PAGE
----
5. Jingle, twinkle, sparkle, movement, and high shine – they look odd on a face, but keep them near the face with jewelry. Let the jewelry do what the makeup can’t reasonably do.

 

Light Spring

petals in hazy light

daisy to daffodils

more delicate and less shiny than tulip petals

peaches and cream

 

Photo: yenhoon

 

Photo: relliott3

 

> For Light Spring, try

delicate peach-gold bronzer very lightly applied

milky colours, which look creamy, not wildly vibrant yet, as the top rose below

to reflect light, a surface must be smooth; make word associations, as ‘milkshake colours feel smooth because milkshakes are smooth’; creamy and smooth feel connected wherever our brain stores sensory data; creaminess of colours feels right

still some Summer here so keep a little haze with more powder and less bronzer

sheer and cream products, to create a moist and dewy finish as the bottom rose photo below; notice this isn’t icy, glitter, metallic, bronze, it’s just wet (kept within reason on a face)

lipgloss

uplights on cheeks using coloured (coral, light beige, gold), not icy, products; remember that Light Spring’s lightest colours are more ‘colourful’ than Winter’s icy colours because they are pastels

eye shadow probably better light, sheer, and matte to recognize Summer’s haze

 

True  Spring

juicy

shiny

transparent

 

Below, notice all the light bouncing off every surface. There are highlights everywhere. Surfaces are tight, plump, moist, with no associations of cold, hard, or frosty.

 

Photo: plrang

 

>For True Spring, try

the least face powder of anyone, just enough to dry the skin so the next product doesn’t catch

gloss

cream cosmetics as for Light Spring

eyeshadow can be shiny or matte, your preference; matte is easier on mature skin

peach-gold bronzer, same product as Light Spring’s but using more of it to create a face that is very vibrant with the colours of health

 

Bright Spring

delicate shine

icier lights (more ‘colourful’ than Winter’s but not soft/muted/grayed/dusty/heathery)

glassy

more contrast as Winter arrives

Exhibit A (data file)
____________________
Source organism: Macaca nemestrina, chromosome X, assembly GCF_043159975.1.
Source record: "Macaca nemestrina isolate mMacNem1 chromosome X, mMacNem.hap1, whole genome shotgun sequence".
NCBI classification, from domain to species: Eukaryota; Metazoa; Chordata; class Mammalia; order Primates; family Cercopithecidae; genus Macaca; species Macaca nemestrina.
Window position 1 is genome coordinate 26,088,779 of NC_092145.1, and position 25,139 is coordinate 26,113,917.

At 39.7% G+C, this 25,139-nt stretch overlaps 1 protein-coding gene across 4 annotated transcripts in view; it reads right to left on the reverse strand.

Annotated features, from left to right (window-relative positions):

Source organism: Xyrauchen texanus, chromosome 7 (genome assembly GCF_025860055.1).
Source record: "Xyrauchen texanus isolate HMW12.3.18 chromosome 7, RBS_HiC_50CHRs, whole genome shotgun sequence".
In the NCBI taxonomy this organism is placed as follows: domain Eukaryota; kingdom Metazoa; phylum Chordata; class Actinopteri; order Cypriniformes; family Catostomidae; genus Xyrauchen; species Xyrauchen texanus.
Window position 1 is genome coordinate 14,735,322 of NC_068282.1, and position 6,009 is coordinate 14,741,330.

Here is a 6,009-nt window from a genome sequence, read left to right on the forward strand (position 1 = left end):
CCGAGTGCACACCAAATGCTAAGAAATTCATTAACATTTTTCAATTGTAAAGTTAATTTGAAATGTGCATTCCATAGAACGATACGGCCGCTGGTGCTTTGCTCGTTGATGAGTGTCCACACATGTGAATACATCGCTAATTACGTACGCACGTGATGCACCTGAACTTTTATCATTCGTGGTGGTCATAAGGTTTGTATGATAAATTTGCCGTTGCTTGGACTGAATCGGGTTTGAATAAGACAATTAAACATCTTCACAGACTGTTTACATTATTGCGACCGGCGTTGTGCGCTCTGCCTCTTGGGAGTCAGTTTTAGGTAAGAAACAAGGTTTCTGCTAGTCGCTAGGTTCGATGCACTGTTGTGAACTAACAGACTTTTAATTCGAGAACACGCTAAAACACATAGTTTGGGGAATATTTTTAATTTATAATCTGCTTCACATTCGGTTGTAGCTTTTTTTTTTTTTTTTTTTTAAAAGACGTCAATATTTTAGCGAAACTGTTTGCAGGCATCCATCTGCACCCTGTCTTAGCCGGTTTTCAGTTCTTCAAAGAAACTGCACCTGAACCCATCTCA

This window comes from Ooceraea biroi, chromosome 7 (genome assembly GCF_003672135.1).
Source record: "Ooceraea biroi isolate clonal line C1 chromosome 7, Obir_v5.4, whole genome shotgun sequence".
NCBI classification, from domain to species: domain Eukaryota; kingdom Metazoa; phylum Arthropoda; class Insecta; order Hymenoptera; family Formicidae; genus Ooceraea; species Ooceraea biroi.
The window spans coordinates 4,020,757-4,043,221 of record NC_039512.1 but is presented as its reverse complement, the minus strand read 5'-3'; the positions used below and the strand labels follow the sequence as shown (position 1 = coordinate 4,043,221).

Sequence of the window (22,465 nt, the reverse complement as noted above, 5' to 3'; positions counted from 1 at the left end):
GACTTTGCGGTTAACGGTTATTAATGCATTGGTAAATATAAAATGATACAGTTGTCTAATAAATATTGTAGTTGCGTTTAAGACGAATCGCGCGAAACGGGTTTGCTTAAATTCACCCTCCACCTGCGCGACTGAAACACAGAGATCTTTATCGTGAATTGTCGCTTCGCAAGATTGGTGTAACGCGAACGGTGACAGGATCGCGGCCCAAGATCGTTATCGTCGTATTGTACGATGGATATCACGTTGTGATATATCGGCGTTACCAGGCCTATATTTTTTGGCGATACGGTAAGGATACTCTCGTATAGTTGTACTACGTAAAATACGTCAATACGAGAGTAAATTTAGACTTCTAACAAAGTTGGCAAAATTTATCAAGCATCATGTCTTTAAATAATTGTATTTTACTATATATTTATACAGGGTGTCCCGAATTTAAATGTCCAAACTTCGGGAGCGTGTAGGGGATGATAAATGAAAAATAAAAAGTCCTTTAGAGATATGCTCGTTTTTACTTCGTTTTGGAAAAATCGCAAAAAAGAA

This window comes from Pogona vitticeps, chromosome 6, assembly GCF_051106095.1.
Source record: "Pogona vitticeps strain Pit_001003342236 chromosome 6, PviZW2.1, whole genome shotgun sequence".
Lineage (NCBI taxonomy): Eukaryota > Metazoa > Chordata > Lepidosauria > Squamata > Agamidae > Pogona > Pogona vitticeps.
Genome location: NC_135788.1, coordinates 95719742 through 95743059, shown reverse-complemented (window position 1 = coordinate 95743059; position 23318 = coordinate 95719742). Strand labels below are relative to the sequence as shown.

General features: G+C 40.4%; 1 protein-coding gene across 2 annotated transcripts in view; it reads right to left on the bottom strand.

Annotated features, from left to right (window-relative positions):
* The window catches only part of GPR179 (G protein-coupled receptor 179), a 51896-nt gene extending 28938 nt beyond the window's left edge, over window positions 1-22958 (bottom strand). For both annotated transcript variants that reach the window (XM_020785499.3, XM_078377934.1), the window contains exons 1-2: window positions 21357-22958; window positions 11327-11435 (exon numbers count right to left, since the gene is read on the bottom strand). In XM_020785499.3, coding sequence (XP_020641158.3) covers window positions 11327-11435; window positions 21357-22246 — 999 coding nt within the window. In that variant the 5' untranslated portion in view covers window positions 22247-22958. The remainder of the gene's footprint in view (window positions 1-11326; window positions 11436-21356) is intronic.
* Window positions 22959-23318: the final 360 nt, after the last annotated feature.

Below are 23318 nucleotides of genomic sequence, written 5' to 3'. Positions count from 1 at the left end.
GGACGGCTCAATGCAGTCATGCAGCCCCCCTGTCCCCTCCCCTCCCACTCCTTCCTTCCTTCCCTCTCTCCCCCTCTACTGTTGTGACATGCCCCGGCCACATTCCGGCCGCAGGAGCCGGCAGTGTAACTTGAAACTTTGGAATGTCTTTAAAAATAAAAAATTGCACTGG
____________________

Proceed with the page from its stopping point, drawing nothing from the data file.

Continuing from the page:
moist lips

The Birds In A Tree picture is smooth, light, shiny, crisp, tight, and clean, with significant separation between lightest and darkest. The overall effect is still warm, bright, and alive.

 

Photo: mckenna71 at ozaidesigns.com

 

On the cherries, the overall effect is darker and the placemement of highlight more strategic than the currants above. The surface is still round, tight, and plump and doesn’t need any strategic shading to make it better.

Photo: al71

 

>For Bright Spring, try

sharper angles with more deliberate uplight placement along upper edge of cheekbones, browbone, and center of nose to sharpen the angles, not a warmth diffusion

lighter uplighters, not too gold/peach/caramel/yellow as Winter’s sharpening comes in

multicolours and colourful colours to keep the Candyland feeling of this colouring;  peach eyeshadows, dark turquoise eyeliners, fuchsia lips (all from her Colour Book of swatches) together actually looks perfectly fine because that’s how her face is put together to begin with

you can’t put glitter on your face, but you can sneak a little in the hair depending on age and occasion; this is the colouring of figure skating outfits, after all; or just use jewelry, but sparkly sparkly, Swarovski, not pearl/coral/jade/turquoise which don’t feel glassy and twinkly

use glitter in nail polish but keep it delicate, like winking; there is huge delicacy in Bright Spring that more aggressive cosmetic effects don’t respect

more definition of features from skin (a form of contrast)

more distance between light and dark colours

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Will the face look wet or oily? No colouring will in right colour because the whites that the color brings out in the face don’t exceed your own. That’s part of the magic. When lights get lighter than your own, which can happen for a variety of reasons in wrong colour, there seems to be a random too-shiny white light bouncing all over, which looks a little greasy.

What your makeup looks like in pans is only how you see it. The rest of us see it painted right on top of your own colours. When you and your product are a match, your appearance has rhyme and reason. I promise you, with only your empowerment in my heart, you look better than good.

 

Recap: The skin is dewy, setting up highlights. The features are fresh, lively, distinguished from the skin by being very colourful, moist, and vibrant.

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Black and White for 12 Seasons

June 26, 2012 by · 19 Comments 

A reminder that I will not be shipping the book, Return to Your Natural Colours, in the month of July. If you’re in the US, Kerry at Indigo Tones may have some copies. Otherwise, best to wait till August.

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Women often say that they want to wear bright, vibrant colour. On most types of colouring, that kind of colour is the only thing others will see, hear, feel, or remember. The right lipstick for your natural colouring will look plenty bright to the rest of us who look at you. We don’t look at your clothes on a hanger or your makeup on a sheet of paper. Your right colours in hair and clothes look just as vibrant ON YOU as truly vivid colours look on those women where they have a natural presence.